After the FanSpeak simulator roared through picks 1-8, both Cooper and Kevin White remained on the board. While White is the better overall WR prospect, Cooper is the better fit for the Giants in Ben McAdoo's offensive scheme. His ability to transition in and out of breaks smoothly and create separation is unique. In McAdoo's scheme, these quick in-breaking routes are called frequently. Early on we saw Victor Cruz excel in these routes, and later on Odell Beckham won on the same type of routes. WR is not a major need for the team, but GM Jerry Reese has been known to pick the best player available, and he has said in the past that he likes to target an immediate impact player when he has the opportunity to pick at the top half of the draft. When you consider the dyanmic of Cruz's injury, Cooper becomes less of a luxury.
Getty ImagesKevin C. Cox
Round 2: Andrus Peat, offensive tackle, Stanford
Although the Giants might not get a shot at Peat in Round 2, the simulator projected that he would be available, and it would be a slam-dunk selection for the Giants. Peat has the NFL pedigree, the ideal body type, and he is already considered an above-average run blocker. If Peat hadn't slipped in this simulation, Florida offensive tackle D.J. Humpries, who was also on the board, would have been an option. Humpries is a raw prospect but offers unique traits like quick feet, athletic ability and fluidity. These traits make him a great fit for McAdoo's predominantly zone-blocking scheme. The Giants would love to add a starting-caliber tackle so they can kick Justin Pugh inside to guard. Due to the depth at the position, one is likely to drop to them in Round 2.
Rollins has seen his draft stock fluctuate since the start of the pre-draft process. The former basketball player turned cornerback has a nose for the ball. In his first season playing football, he racked up 72 tackles, seven interceptions, 4.0 tackles for loss, one forced fumble and nine pass breakups to win MAC Defensive Player of the Year honors. However, after posting just a 4.57 40-time, some wonder if he lacks the speed to excel at cornerback. Given his tackling ability and ball skills, the 6-foot, 203-pound Rollins might best fit at safety. Instead of chasing after a traditional safety prospect from this year's weak class, the Giants could be best off converting a raw talent like Rollins who may have not found his best spot on the football field just yet.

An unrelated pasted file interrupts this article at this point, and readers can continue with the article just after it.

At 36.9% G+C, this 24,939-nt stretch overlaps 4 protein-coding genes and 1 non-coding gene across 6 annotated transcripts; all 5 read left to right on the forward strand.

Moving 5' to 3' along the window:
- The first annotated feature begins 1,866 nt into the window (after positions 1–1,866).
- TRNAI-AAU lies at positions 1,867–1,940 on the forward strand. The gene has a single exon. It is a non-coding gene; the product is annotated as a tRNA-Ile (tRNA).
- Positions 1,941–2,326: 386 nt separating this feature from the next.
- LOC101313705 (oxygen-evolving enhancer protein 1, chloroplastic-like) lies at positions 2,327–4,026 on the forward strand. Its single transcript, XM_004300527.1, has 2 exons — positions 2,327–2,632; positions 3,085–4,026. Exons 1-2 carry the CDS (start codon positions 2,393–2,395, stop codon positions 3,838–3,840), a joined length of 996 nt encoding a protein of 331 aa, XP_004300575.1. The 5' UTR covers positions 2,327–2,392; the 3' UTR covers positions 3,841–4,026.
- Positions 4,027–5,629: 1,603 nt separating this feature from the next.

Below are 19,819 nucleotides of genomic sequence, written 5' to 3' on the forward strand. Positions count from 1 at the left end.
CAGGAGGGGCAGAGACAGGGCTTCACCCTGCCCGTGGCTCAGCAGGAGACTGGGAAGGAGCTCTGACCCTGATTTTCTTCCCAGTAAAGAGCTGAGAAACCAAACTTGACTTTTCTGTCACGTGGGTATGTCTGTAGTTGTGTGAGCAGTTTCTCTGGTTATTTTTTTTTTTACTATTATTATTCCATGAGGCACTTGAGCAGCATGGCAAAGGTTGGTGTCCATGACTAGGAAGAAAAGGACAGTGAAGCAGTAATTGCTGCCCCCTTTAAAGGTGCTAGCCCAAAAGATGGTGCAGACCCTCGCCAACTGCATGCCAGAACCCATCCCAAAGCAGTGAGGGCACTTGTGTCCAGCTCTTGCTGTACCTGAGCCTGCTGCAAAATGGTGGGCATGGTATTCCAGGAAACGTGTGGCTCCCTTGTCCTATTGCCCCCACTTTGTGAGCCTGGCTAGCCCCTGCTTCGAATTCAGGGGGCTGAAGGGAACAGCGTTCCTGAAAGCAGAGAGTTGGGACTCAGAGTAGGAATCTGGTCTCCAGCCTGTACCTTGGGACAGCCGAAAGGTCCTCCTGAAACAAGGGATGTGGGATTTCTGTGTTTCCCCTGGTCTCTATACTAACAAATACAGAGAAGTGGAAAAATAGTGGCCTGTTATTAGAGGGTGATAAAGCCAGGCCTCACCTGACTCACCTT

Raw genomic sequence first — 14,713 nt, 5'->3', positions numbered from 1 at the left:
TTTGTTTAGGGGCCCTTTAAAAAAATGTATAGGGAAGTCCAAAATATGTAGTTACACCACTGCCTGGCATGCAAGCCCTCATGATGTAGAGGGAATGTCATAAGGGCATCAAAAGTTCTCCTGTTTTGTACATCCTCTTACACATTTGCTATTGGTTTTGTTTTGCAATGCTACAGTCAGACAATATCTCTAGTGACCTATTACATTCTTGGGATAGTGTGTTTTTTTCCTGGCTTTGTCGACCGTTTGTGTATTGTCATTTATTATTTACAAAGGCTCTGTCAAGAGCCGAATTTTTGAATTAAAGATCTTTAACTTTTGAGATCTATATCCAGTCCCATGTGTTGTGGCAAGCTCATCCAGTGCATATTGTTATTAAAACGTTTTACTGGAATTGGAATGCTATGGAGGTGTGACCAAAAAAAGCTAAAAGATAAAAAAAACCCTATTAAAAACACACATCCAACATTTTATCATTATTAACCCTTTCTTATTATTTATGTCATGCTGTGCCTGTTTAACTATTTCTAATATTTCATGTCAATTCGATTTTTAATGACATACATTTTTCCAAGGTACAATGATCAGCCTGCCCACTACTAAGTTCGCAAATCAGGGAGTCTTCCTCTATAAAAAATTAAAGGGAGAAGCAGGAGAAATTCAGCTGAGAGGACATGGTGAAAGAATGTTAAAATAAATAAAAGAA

Rick Osentoski-USA TODAY SportsRick Osentoski
Round 4: Jeff Heuerman, tight end, Ohio State
I wasn't that surprised to see Heuerman fall to this pick. His size, fluidity, and athleticism make him a prospect with seemingly untapped potential, but at the same time he was not very productive in college. He compiled just 52 catches, 792 yards and seven touchdowns during his collegiate career. That said, there is reason to believe that Heuerman's lack of production was more of a product of untimely injuries and a strong supporting cast of teammates than his lack of ability. The Giants have been desperately seeking a two-way tight end since they let Martellus Bennett walk in free agency, and Heuerman has the upside to become that player for this offense.